Smart thinking is needed in developing countries to cut premature births

Preterm infant deaths contribute greatly to child mortality rates, which is why focused research and intervention plans are urgently needed.


In 2015, just under six million children under the age of five died across the globe. Of these, about 2.6-million died within the first month of being born. And more than 60% of these deaths took place in Africa and South Asia. Just over a third of these babies died as a result of complications because they were born premature.

Prematurity is the most common cause of neonatal deaths globally. Babies are considered premature if they are born before the mother reaches 37 weeks of pregnancy.

In developed countries, the main causes of preterm deaths are well known and studied. Some babies develop infections, and others have breathing problems such as birth asphyxia or lung immaturity. They also have feeding problems or experience metabolic and electrolyte disturbances and congenital malformations.

But in poorer countries, the causes of preterm deaths are much less understood. Anecdotal evidence from experts and clinicians in neonatal intensive care units is that infections such as neonatal sepsis and asphyxia are common. But there is no data to back this up.

It is therefore critical to identify the most treatable and preventable causes of death in low-resource settings. These findings would help inform the tools and interventions that must be developed and included in national programs to reduce neonatal mortality in the developing world.

Reducing the high rate of children under the age of five who die has been a global health priority since the early 1990s. At the time diarrhea, pneumonia and malaria were the three leading killers of preschoolers.

To tackle these, several interventions were rolled out and, since then, deaths of children under five have more than halved. The interventions were simple: oral re-hydration solutions and zinc for diarrhea, a pneumococcal vaccine and antibiotics for pneumonia, and antimalarial medicines and long-lasting insecticide-treated nets for malaria.

But these reductions have meant the proportion of deaths in the neonatal age group has increased. Just under half of all the under-five deaths are now owed to neonatal mortality.

The thinking behind these interventions is based on the principles of precision medicine, which delivers the right solution to the right population at the right time.

The same approach can be used to deal with neonatal mortality. And these interventions can then be deployed based on the number and type of preterm birth risk factors in certain women.

There are three groups of factors that increase the likelihood of a woman having a preterm baby:

  • Age: Women who fall pregnant under the age of 20, when their bodies are physiologically unable to handle having a baby, or over the age of 35, when their fertility starts to decline, are at risk of having a preterm baby;
  • Illness: Women who develop diabetes during pregnancy or suffer from chronic illnesses such as hypertension, asthma or heart disease have a higher risk of delivering a preterm baby. Women with tuberculosis, HIV, malaria or persistent urinary tract infections and vaginal infections are also at risk; and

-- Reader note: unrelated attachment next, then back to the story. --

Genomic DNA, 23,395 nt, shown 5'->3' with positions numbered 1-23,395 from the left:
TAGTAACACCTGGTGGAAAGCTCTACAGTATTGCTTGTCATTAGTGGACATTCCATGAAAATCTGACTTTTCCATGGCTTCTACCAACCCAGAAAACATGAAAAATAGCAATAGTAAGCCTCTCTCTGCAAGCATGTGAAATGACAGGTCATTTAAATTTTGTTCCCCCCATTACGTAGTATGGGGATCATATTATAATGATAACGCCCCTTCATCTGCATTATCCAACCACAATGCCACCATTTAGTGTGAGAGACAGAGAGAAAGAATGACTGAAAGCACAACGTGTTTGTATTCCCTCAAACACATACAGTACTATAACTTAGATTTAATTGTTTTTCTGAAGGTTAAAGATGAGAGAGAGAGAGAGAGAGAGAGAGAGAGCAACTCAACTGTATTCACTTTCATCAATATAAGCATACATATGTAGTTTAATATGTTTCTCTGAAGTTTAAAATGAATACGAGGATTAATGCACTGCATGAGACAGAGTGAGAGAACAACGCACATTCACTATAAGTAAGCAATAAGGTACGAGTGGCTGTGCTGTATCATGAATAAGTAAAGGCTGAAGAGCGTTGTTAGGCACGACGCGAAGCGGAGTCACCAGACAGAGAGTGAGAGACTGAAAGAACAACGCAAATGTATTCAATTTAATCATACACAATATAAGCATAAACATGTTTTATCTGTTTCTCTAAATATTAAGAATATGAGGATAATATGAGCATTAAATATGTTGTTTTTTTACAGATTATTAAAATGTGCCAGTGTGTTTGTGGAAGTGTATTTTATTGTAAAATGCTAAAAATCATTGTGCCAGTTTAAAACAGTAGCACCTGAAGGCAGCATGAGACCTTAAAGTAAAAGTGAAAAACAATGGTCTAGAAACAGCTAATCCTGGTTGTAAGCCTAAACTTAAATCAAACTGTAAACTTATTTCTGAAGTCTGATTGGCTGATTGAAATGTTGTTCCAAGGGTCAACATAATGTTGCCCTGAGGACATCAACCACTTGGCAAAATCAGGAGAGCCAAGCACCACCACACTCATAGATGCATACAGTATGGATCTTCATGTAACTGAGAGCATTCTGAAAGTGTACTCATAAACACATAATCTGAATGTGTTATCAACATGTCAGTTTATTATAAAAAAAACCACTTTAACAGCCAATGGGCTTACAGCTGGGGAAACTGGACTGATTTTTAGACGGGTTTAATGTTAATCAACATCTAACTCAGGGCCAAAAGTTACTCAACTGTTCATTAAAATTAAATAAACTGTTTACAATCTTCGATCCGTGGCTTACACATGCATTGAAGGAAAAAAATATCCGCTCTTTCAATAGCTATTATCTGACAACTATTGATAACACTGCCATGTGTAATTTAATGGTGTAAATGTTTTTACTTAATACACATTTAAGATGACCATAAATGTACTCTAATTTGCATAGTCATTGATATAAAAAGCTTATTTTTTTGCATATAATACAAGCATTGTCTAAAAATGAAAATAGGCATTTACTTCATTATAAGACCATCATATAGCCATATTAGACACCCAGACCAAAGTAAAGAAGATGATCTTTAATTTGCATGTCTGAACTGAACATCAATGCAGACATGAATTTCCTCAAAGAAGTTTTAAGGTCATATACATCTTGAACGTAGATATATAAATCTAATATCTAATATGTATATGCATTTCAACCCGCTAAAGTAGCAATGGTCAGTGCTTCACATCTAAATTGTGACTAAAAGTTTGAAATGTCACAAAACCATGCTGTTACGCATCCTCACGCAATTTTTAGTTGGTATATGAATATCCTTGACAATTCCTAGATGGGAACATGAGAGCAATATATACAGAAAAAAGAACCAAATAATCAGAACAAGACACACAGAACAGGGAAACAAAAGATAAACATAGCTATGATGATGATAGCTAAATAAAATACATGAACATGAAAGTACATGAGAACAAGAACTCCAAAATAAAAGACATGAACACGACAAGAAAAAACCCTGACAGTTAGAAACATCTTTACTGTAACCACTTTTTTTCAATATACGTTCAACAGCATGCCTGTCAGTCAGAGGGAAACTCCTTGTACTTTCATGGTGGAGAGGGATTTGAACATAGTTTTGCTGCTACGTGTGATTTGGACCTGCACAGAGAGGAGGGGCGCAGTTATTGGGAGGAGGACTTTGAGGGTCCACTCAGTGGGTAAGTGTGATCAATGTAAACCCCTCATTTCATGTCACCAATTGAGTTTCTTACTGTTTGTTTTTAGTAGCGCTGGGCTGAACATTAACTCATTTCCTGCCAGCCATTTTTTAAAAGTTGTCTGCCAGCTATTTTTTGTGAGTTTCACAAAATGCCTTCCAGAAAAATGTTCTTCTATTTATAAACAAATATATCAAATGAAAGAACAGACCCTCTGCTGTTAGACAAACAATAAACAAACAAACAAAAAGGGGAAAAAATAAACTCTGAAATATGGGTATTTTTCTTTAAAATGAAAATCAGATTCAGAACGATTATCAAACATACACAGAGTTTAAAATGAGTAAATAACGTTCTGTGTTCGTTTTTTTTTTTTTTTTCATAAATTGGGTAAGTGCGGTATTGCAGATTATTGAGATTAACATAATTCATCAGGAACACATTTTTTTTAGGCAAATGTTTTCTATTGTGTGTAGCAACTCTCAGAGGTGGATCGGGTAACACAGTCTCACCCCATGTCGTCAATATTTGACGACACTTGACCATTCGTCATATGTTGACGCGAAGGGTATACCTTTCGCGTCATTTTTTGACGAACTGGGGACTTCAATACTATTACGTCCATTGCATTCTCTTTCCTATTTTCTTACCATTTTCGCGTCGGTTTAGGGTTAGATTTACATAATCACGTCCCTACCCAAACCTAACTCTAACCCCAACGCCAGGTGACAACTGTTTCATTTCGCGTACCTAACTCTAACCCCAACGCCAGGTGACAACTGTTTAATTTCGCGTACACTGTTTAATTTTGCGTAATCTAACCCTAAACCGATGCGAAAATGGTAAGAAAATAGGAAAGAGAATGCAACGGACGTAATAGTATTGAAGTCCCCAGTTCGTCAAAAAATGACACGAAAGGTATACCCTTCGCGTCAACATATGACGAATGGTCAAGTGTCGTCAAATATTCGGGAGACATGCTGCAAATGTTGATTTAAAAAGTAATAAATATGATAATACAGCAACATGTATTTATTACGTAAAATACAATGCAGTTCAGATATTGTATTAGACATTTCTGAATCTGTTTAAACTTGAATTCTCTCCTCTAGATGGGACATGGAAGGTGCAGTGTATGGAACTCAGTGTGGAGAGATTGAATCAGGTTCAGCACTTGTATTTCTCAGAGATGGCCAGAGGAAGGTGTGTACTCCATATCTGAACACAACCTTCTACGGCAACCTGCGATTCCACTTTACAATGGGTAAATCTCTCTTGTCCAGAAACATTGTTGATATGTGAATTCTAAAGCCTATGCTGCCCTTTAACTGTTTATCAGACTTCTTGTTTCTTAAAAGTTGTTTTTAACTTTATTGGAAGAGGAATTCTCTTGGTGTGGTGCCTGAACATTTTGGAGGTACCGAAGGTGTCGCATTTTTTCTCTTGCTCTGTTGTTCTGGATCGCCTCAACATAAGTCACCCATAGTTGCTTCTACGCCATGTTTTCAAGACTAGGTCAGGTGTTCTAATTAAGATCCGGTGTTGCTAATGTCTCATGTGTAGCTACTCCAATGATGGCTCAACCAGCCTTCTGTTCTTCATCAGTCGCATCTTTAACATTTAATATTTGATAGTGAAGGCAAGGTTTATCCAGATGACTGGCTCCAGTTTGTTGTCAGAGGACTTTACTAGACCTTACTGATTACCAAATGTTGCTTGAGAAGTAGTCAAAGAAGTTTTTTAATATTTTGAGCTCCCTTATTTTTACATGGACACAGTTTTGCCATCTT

• Socioeconomic conditions: Being single, and having a low income and a low level of education, also increases a mother’s risk of her baby being born prematurely. This is mainly because such women lack proper nutrition or are overworked.

For these risks to be dealt with, health authorities make the best use of their existing tools. But, in addition to this, they must remain receptive to new approaches.

There are several existing interventions that could reduce preterm deliveries and prevent poor pregnancy outcomes.

Women with hypertensive disease, for example, could be identified and treated. Similarly, teenage girls could be given family planning advice and all women could receive regular antenatal care during pregnancy. Those with tuberculosis, HIV, syphilis and urinary tract infections could be treated promptly.

But there are also new interventions that should be explored. For a pregnant young woman working long hours in a remote agricultural area, the intervention package could include prepaid transport to a health facility for delivery, and decreased working hours as her pregnancy progresses as well as nutritional supplements.

For an urban woman with a sedentary desk job in an area where there is a high prevalence of sexually transmitted infections, the intervention package might focus on treating the infection and recommendations for gentle exercise. But in this case transport would not be a priority.

Preterm mortality is a major contributor to overall child mortality. The challenge is that there is a lack of research to define and prioritize the specific causes of mortality of preterm infants. There is also no research defining concrete interventions that can be scaled up.

The lens of precision thinking can help with this challenge in developing a more focused and targeted intervention package that can be implemented. — The Conversation Africa

Lulu Mussa Muhe is a professor of paediatrics at Addis Ababa University.

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